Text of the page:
OCA allows lawsuit against union to proceed

The Ontario Court of Appeal has allowed a plaintiff’s lawsuit against a union to go forward despite the fact she applied to correct a procedural error after the limitation period — a decision that a dissenting judge said will inject uncertainty into the law.

In Lawrence v. International Brotherhood of Electrical Workers, the majority decision allowed a wrongful dismissal action by a former employee of the union to proceed, saying the procedural error was not enough to make the lawsuit a “nullity.”

The Court of Appeal found that the union — the International Brotherhood of Electrical Workers Local 773 — had brought its motion to dismiss the case based on the procedural issue only after a two-year limitation period had passed.

In the meantime, the union had retained counsel, submitted a statement of defence and participated in discovery, mediation and a pre-trial conference.

“I find it difficult to reconcile Local 773’s normal litigation activity on this matter over the course of more than two years with its argument that the action against it was so seriously flawed as to constitute nullity,” Justice Robert Sharpe wrote in the decision.

An Ontario Superior Court justice dismissed the union’s motion to dismiss the case, saying the union had failed to bring it in a timely manner and the Court of Appeal upheld that decision.

Lawyers say the decision is a message from the Court of Appeal that the courts are not going to allow technical tactics to thwart the underlying justice of a case.

“It used to be especially long ago that lawyers did a lot of that,” says Thomas Gorsky of Sherrard Kuzz LLP, who was not involved in the case.

“They often manoeuvred around and figured out ways to avoid the merits of a case by utilizing a technical defence.”

The appeal turned on whether a motion judge could grant a procedural mechanism called a representation order to the plaintiff, Pamela Lawrence, after a limitation period that would allow her to correct an error in her claim.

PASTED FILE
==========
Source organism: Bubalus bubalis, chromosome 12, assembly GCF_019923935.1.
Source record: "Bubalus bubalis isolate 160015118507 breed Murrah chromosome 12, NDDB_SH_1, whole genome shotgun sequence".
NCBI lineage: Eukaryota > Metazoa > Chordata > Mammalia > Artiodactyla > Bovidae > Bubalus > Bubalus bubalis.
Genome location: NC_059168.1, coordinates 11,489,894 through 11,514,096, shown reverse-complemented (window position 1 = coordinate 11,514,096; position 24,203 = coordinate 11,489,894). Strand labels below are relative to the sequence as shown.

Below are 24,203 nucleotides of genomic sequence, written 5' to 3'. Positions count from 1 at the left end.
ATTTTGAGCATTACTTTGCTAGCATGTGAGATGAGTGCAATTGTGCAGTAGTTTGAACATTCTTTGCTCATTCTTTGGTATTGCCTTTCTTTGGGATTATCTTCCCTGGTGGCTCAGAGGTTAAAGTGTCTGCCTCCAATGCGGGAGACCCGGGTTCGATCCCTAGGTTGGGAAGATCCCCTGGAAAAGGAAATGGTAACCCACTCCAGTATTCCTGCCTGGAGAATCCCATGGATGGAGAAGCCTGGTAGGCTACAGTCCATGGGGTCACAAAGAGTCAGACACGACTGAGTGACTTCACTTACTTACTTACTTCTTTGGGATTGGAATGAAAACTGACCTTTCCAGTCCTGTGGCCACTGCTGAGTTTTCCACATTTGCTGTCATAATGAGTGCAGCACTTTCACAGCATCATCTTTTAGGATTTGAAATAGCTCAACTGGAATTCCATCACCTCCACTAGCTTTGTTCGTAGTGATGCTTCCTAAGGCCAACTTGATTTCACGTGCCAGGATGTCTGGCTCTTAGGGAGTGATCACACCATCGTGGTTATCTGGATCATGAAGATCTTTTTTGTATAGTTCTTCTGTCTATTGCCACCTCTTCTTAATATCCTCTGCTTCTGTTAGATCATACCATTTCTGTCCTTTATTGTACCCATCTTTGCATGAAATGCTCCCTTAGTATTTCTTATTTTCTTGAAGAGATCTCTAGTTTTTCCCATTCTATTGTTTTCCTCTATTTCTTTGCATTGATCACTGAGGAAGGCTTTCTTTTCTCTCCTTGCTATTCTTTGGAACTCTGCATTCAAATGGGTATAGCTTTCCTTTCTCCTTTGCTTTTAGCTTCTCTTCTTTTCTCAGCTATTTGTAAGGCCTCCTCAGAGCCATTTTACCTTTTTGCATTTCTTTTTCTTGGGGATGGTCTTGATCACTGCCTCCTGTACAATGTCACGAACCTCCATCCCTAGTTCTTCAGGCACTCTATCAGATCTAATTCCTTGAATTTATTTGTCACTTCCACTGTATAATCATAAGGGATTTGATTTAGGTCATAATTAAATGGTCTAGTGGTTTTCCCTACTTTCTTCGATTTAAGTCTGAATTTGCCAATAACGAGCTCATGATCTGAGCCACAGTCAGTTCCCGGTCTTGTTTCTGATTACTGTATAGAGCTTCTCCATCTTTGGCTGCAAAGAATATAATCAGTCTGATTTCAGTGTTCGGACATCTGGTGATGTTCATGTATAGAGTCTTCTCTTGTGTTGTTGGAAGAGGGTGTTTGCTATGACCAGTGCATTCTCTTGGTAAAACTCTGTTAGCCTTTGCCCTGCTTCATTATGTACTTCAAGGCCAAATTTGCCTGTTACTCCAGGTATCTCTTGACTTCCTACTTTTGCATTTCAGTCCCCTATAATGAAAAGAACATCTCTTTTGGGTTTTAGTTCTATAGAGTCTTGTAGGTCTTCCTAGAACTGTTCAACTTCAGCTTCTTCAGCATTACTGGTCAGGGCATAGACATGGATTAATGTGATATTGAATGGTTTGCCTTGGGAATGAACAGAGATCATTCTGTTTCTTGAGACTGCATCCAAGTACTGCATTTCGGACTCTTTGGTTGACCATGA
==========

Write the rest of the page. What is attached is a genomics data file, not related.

Lawrence had improperly named the union as a defendant on the lawsuit, which is contrary to the Rights of Labour Act.

So, in order for her lawsuit to proceed, Lawrence needed a representation order to name union members as defendants.

The union argued that the claim has no legal effect as it named Local 773 as a defendant and that this ultimately meant there was no effective claim when the representation order was made. They also contended the representation order was issued past the limitation period anyway.

The Court of Appeal found that the union, however, had not treated the claim as a “nullity” or as having no legal effect as it participated in the preliminary proceedings before the two-year limitation period applied.

Sharpe said that treating procedural flaws as “fatal nullities, incapable of amendments” was inconsistent with the modern principles of civil procedure.

Robert Reynolds, the lawyer representing Lawrence, says the decision shows that the courts are good at seeing through such tactics.

“It’s unfortunate that instead of addressing the plaintiff’s claims in a non-straightforward manner, they resorted to this type of gamesmanship,” he says.

The court also cited a previous decision that found a relevant section of the Rights of Labour Act was archaic.

The act was passed in 1944 to protect unions against employers, and it prohibits unions from being sued.

The court found that since the time the act was enacted, collective bargaining has greatly evolved and that unions should be treated as “juridical entities.”

Sharpe added that while the act should not be ignored, it “is a factor to be taken into account when the court is asked to use another archaic concept, that of ‘nullity,’ to characterize the effect of naming a trade union as a party.”

In his dissent, Justice William Hourigan slammed the majority’s analysis of the act, saying “it is not open to courts to ignore legislation on the basis that they feel it is outmoded or archaic” and that such an approach “is contrary to the basic rules of our parliamentary democracy because it usurps the legislative role of government.”

Hourigan maintained that the only way to bring a lawsuit against a union is to get a representation order and that, without one, the action is a nullity.

He added that Lawrence’s failure to obtain a representation order before the limitation period was “not just a mere procedural defect or flaw” and that the need for such an order is a “substantive statutory requirement.”

Jeffrey Murray, a partner with Stringer LLP, who was not involved in the case, says the decision preserves the plaintiff’s right of action while still upholding the significance of the provincial Rights of Labour Act.

“The purpose is not to prevent employees of unions from suing for wrongful dismissal,” Murray says of the act.

“I think Justice Sharpe recognized that and was also concerned by the conduct by the defendants in this case, who had not raised the Rights of Labour Act as a defence for two years and had simply lulled the plaintiff into I think a false sense that her action was viable.”

Through this decision and others like it, Reynolds says, the courts have invited the provincial government to revisit the language and intent of the legislation.

“This particular court found that rigid interpretation of this, what would be a 70-year-old statute, is not in the best interest of modern society,” he says.

Lawyers representing the union declined to comment as their client was still considering its options with respect to the decision, including whether to seek leave to appeal.

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